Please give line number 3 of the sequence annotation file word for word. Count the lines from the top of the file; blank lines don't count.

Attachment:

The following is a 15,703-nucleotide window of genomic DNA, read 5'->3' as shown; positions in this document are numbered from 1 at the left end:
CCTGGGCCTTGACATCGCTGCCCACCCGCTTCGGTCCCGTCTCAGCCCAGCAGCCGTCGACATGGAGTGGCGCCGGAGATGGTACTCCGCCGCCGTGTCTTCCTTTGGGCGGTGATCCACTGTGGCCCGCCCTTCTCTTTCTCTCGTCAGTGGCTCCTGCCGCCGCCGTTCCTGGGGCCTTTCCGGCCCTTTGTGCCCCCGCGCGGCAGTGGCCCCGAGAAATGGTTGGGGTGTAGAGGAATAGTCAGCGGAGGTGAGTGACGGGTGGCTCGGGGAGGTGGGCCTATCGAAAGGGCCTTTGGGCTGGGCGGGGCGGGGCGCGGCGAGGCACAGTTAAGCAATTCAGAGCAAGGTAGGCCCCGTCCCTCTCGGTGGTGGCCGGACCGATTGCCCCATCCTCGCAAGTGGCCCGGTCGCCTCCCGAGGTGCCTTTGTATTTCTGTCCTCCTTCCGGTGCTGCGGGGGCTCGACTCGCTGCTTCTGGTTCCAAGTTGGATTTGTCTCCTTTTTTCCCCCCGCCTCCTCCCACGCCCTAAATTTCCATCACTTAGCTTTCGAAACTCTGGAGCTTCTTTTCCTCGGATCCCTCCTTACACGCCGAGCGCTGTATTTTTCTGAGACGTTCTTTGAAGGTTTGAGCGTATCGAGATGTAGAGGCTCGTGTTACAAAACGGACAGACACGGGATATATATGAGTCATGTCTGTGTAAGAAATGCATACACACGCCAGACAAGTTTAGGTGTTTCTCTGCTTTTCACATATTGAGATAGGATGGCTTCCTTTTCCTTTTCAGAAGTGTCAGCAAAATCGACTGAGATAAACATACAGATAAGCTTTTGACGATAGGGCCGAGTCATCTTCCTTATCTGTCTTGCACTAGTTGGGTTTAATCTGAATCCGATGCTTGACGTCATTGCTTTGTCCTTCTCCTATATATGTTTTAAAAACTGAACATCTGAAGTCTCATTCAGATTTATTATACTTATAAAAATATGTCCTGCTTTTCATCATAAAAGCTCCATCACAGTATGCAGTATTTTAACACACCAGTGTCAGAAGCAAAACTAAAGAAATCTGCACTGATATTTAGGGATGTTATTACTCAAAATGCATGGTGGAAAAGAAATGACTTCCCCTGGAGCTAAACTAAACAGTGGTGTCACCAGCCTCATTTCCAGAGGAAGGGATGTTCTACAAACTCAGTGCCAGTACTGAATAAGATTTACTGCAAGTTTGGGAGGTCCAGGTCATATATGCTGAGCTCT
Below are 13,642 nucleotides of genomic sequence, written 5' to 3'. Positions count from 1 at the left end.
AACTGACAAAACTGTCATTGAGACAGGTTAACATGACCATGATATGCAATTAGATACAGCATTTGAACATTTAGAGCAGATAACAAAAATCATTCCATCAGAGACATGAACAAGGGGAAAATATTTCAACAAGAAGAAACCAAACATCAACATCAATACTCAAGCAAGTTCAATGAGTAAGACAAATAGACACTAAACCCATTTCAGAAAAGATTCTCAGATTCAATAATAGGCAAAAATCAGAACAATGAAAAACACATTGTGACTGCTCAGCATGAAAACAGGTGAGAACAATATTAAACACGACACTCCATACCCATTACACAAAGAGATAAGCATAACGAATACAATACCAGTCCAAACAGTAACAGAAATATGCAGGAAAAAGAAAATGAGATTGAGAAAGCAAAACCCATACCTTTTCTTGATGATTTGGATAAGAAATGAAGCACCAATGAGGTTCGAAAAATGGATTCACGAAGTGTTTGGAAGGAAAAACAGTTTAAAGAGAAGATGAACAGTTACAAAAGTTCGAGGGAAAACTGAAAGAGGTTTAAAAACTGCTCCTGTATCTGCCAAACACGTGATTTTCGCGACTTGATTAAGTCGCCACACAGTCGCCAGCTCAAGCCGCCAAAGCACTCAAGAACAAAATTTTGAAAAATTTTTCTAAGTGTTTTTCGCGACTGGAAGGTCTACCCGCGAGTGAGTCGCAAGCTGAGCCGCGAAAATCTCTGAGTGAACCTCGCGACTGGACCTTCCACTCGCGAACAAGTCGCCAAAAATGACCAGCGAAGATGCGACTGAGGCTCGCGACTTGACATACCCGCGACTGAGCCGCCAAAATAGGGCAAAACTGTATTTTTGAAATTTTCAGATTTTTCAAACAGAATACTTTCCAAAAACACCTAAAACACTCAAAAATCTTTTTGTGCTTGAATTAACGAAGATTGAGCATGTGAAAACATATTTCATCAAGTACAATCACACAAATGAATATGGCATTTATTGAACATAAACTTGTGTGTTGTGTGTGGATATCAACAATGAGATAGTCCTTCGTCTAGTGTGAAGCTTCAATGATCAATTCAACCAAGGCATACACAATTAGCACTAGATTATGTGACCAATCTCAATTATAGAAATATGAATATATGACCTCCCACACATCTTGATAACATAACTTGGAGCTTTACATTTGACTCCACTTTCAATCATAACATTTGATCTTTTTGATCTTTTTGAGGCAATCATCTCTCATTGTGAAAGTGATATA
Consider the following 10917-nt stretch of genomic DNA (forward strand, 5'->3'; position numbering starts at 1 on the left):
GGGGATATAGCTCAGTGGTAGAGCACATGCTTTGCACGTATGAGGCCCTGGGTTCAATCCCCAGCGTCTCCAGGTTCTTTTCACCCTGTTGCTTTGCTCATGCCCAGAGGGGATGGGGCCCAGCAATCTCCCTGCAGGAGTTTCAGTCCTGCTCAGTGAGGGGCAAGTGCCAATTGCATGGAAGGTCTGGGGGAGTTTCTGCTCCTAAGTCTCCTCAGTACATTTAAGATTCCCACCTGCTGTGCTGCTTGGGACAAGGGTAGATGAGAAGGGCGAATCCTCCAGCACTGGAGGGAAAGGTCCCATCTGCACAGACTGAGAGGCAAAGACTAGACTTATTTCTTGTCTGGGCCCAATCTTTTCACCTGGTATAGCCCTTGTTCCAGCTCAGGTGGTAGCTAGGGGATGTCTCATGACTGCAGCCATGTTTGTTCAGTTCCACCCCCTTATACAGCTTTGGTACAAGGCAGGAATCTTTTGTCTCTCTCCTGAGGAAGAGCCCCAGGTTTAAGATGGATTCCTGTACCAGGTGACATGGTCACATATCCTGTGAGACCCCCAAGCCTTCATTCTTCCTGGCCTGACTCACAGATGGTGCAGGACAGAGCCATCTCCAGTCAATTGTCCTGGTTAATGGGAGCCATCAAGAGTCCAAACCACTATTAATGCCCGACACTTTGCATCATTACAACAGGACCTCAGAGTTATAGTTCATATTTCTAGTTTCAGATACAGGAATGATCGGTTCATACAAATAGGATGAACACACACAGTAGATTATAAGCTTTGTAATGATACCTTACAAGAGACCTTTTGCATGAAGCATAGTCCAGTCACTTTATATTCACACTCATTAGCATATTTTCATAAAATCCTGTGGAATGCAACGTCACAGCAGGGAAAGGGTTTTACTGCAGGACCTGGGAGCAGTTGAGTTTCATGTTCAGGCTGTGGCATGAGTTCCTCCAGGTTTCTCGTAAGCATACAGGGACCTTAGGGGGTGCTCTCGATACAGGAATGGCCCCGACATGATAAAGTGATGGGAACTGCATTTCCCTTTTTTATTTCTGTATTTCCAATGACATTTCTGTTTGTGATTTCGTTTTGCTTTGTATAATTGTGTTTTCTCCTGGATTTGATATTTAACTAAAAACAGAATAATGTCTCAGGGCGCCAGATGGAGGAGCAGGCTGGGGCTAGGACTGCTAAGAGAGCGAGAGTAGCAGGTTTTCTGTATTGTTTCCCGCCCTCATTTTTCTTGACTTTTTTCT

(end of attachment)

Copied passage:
Below are 13,642 nucleotides of genomic sequence, written 5' to 3'. Positions count from 1 at the left end.